Departing Foltz left mark on his church, community

WAILUKU – As their Sunday service concluded, churchgoers filled the outside lawn of Good Shepherd Episcopal Church to honor their departing pastor.

Marvin Lee Foltz served 15 years as rector of the Wailuku church and will be heading to St. Timothy’s Episcopal Church in Creve Coeur, Mo., with his wife and youngest son on Aug. 1. The church community celebrated his upcoming departure with food, music and a few fond memories from longtime members.

“He’s just been a friend whenever you need him,” said Rheena Acidera Campbell, who has been with the church for about 15 years. “It didn’t matter who you were, he would just join in.

“We’re going to miss his presence, especially on these grounds and around the church.”

Since his arrival March 31, 1998, Foltz has been a volunteer involved with various groups, including the Maui Food Bank and the Maui Chapter of the American Cancer Society.

“Our time on Maui was wonderful and the church was wonderful,” Foltz said prior to Sunday’s events. “We were blessed.”

During his time with the church, Foltz established the Ka ‘Ohana Kitchen, a Sunday meal program that has provided food for those in need for the past 12 years. He also heavily supported the creation of the Queen Emma Athletic Club, which provides teens with Olympic-style weightlifting training taught by five-time national champion Brian Okada and assistant coach Lawrence Kauhaahaa.

“I was just in the background supporting it, but it was very exciting to be there as it started,” Foltz said of the athletic club, which began in 2003 and uses donated space inside the church’s Sunday School classroom area. “We had some really good breakthroughs with kids who had been in trouble with the law or had difficult personal lives. They made some good solid relationships with the leaders of the club and gave them support to help them get through their teen years.”

Foltz also served as a chaplain for the Maui Police Department from 1999 to 2008, helping officers and their families as well as members of the public dealing with traumatic events. He assisted at Maui Memorial Medical Center until it hired a chaplain of its own in 2008.

In recent years, Foltz has continued his community service and has been looking to start an islandwide outreach program, A Cup of Cold Water, to aid homeless people. Parishioners with the church are hoping to launch the program by the end of the year.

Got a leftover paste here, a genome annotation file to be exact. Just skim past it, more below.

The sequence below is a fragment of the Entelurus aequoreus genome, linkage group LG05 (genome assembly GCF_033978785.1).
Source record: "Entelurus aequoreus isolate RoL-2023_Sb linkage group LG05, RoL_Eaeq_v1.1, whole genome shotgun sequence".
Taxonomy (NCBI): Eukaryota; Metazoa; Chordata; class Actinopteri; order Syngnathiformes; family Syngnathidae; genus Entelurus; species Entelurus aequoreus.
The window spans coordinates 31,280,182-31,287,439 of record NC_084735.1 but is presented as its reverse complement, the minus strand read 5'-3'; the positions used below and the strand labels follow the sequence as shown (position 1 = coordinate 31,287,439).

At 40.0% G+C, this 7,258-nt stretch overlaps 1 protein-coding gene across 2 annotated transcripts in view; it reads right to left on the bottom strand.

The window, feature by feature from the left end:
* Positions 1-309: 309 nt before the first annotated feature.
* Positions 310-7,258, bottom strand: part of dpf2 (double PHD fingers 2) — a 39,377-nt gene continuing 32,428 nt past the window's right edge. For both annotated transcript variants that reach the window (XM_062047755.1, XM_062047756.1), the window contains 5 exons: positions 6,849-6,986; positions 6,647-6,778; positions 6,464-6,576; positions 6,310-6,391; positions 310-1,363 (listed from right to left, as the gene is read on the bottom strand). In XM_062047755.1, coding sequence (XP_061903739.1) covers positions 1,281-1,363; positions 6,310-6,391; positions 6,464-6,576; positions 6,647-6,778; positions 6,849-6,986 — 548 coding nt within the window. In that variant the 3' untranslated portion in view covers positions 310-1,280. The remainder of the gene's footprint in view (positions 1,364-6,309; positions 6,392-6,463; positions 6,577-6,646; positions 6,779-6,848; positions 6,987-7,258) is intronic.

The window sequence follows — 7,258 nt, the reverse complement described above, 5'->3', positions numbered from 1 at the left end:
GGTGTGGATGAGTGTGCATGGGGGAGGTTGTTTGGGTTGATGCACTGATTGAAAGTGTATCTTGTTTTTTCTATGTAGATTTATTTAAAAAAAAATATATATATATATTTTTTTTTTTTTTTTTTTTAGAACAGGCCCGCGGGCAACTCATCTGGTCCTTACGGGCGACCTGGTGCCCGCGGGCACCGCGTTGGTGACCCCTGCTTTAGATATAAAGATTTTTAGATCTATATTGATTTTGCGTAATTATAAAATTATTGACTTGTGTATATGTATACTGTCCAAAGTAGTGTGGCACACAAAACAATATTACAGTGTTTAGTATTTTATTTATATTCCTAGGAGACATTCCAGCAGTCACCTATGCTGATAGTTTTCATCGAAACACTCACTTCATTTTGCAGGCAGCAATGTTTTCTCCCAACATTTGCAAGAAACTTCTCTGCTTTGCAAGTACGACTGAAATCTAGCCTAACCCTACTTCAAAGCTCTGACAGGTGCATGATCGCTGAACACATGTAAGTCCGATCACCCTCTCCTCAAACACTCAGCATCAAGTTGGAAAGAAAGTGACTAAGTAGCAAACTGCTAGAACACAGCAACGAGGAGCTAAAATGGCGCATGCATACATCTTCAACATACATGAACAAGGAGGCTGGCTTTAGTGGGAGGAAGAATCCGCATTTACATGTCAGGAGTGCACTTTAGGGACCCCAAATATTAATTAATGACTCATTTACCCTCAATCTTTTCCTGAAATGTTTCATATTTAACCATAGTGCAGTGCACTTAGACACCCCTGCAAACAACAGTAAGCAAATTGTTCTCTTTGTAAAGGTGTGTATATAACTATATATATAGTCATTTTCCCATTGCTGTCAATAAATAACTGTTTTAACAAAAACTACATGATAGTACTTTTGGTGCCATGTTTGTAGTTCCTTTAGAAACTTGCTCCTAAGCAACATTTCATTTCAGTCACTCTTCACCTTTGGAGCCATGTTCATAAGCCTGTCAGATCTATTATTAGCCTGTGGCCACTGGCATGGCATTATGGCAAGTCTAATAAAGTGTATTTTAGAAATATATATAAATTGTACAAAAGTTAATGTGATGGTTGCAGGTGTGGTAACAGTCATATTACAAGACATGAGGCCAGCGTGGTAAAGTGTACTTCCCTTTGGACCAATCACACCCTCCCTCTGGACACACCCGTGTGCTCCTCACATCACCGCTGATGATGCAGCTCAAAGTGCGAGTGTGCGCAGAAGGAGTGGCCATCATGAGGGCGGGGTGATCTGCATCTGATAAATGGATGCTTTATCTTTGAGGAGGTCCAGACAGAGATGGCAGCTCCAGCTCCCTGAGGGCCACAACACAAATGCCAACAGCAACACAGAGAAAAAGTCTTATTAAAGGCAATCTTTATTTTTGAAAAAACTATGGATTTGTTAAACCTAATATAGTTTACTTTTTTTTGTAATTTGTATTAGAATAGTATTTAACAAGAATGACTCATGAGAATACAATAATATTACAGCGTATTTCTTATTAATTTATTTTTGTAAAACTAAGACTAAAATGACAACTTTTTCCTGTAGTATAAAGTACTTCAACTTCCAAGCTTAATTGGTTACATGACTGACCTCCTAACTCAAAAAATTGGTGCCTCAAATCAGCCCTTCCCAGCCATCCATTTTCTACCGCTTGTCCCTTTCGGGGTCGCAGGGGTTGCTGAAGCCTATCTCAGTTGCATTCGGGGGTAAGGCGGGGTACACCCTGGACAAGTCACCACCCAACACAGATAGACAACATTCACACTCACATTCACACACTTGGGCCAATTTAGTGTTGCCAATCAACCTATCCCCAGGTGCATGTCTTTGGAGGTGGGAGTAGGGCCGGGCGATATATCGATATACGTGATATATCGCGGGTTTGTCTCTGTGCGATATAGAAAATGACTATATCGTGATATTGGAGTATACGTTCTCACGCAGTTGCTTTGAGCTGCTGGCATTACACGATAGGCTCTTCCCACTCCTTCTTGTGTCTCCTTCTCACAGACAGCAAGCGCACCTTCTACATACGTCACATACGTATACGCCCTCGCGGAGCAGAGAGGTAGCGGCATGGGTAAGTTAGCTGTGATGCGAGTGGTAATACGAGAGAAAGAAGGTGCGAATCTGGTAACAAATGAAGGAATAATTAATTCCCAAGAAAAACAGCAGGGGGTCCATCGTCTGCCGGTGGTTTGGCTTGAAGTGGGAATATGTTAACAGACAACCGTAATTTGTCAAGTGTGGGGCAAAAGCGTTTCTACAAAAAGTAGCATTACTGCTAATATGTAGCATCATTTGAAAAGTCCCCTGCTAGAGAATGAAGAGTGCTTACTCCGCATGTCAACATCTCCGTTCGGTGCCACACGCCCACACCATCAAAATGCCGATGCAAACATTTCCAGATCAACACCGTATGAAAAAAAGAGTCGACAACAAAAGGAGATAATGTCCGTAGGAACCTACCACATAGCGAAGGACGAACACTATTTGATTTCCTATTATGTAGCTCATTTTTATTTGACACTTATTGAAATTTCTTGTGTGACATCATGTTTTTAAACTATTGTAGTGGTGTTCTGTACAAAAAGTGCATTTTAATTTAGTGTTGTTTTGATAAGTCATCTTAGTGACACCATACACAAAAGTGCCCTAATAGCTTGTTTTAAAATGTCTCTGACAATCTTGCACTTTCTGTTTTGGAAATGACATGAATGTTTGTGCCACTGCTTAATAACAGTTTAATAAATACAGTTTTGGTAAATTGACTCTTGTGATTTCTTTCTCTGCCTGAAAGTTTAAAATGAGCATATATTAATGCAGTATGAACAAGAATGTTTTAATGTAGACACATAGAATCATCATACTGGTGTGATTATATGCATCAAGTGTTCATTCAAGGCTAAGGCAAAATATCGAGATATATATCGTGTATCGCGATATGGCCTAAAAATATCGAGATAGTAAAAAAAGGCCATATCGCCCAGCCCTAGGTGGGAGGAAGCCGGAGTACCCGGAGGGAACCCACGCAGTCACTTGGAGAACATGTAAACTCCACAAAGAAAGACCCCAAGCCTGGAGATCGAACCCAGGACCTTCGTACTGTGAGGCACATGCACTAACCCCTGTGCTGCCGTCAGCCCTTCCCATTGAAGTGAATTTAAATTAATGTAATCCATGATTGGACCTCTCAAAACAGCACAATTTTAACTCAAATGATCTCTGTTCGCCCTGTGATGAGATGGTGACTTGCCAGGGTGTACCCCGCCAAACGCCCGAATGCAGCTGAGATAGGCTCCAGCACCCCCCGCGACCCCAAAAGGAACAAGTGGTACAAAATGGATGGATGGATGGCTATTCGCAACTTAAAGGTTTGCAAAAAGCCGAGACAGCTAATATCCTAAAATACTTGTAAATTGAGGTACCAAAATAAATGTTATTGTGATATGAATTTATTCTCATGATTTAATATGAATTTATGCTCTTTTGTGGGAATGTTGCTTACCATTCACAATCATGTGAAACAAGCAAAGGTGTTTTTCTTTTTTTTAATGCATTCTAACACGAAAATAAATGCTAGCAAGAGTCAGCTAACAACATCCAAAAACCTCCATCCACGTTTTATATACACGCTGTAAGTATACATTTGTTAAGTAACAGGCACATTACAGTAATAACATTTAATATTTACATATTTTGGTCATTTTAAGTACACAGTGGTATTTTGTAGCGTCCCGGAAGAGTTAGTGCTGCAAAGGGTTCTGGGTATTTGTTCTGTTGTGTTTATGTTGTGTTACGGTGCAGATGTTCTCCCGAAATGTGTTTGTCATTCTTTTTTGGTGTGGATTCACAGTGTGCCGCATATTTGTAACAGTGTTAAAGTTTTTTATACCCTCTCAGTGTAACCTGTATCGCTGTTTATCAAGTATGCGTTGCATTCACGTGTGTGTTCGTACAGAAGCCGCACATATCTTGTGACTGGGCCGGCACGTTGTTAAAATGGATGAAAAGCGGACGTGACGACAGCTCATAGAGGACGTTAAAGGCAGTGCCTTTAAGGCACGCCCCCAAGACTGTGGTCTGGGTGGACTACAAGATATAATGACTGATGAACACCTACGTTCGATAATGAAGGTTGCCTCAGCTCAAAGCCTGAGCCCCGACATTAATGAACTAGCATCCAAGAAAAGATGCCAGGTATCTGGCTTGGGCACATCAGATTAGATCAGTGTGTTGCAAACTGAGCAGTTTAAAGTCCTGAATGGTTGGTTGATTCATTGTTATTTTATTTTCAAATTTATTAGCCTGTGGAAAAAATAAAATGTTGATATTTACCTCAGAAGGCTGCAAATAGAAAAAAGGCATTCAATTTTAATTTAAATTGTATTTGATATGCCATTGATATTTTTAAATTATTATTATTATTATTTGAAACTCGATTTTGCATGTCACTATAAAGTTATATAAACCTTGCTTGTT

“I met a lot of wonderful people in the community that I really admire and enjoy,” Foltz said.

Assisting Priest Linda Decker, who has been with the church for about 30 years, believes Foltz has served the longest of any pastor at the church in the past century.

She credits him especially for strengthening the church youth group.

“One of the things I particularly liked with all the kids, there’s a little smile that goes ‘whoosh’ across their face when they see him,” she said. “He would always kneel for the young kids taking Communion, and he’s always been interested and proud of them.”

Decker said some of the younger members that have grown with the church have been encouraged by Foltz to attend seminary school, and two have already been ordained as priests and deacons.

“He even encouraged me to be ordained,” she said of her recent appointment. “But it was a very gentle encouragement.”

Although Decker acknowledged Foltz’s success at the church, she said his interview for the Maui job years ago was inauspicious.

“I was on the search committee with the church, and we reviewed about 90 profiles,” she said of the potential pastors that were dwindled down. “We asked the short list to send us a video about themselves.”

Decker said Foltz had to borrow a camera from a friend, and when the committee watched the video it was shaky and he appeared pink on the screen.

“I had no reason to believe I would be selected,” said Foltz, who originally is from Kansas City, Mo.

“He was in the video . . . most of the time,” Decker said with a smile. “We were not impressed, but as we listened to it – after the first few minutes we realized that this is a person that we wanted to take seriously.”

Decker also remembered that after Foltz had arrived on Maui for an in-person interview with the search committee, he could not be located one Sunday because he already had been invited to go fishing with one of the families at the church.

Foltz said that after he was selected to lead the church and relocated to the Valley Isle, his wife and two sons were “very happy, so making the move wasn’t about ‘how much it paid,’ it was ‘Maui is wonderful.’ “

Foltz’s wife, Cindy, who has been a registered nurse for about 30 years and originally is from Chicago, remembered the move being a “culture shock,” but enjoyed raising a family on the island.

“Our children were very young, and they were raised with all the kids at the church,” she said of their sons, who have since graduated from college. “I think it was a great experience to be raised on Maui for them; they learned different cultures and different foods, so it was a very positive experience. But now our parents are getting older, and we have an empty nest, so it’s time for us to move back.”

Marvin Foltz, who finished packing up on Friday, agreed with his wife.

“When you’re making a move you don’t do it unless you’re thinking about everything,” he said. “In terms of my career choice, it’s the right time for me, and I think it’s the right time for Good Shepherd to look at a different direction too.”

The selection process for the next pastor will take about one year, Decker said, with Saturday and Sunday services to be led by interim clergy.

“Our families have grown together . . . but there’s nothing wrong with change,” Foltz said.

* Chris Sugidono can be reached at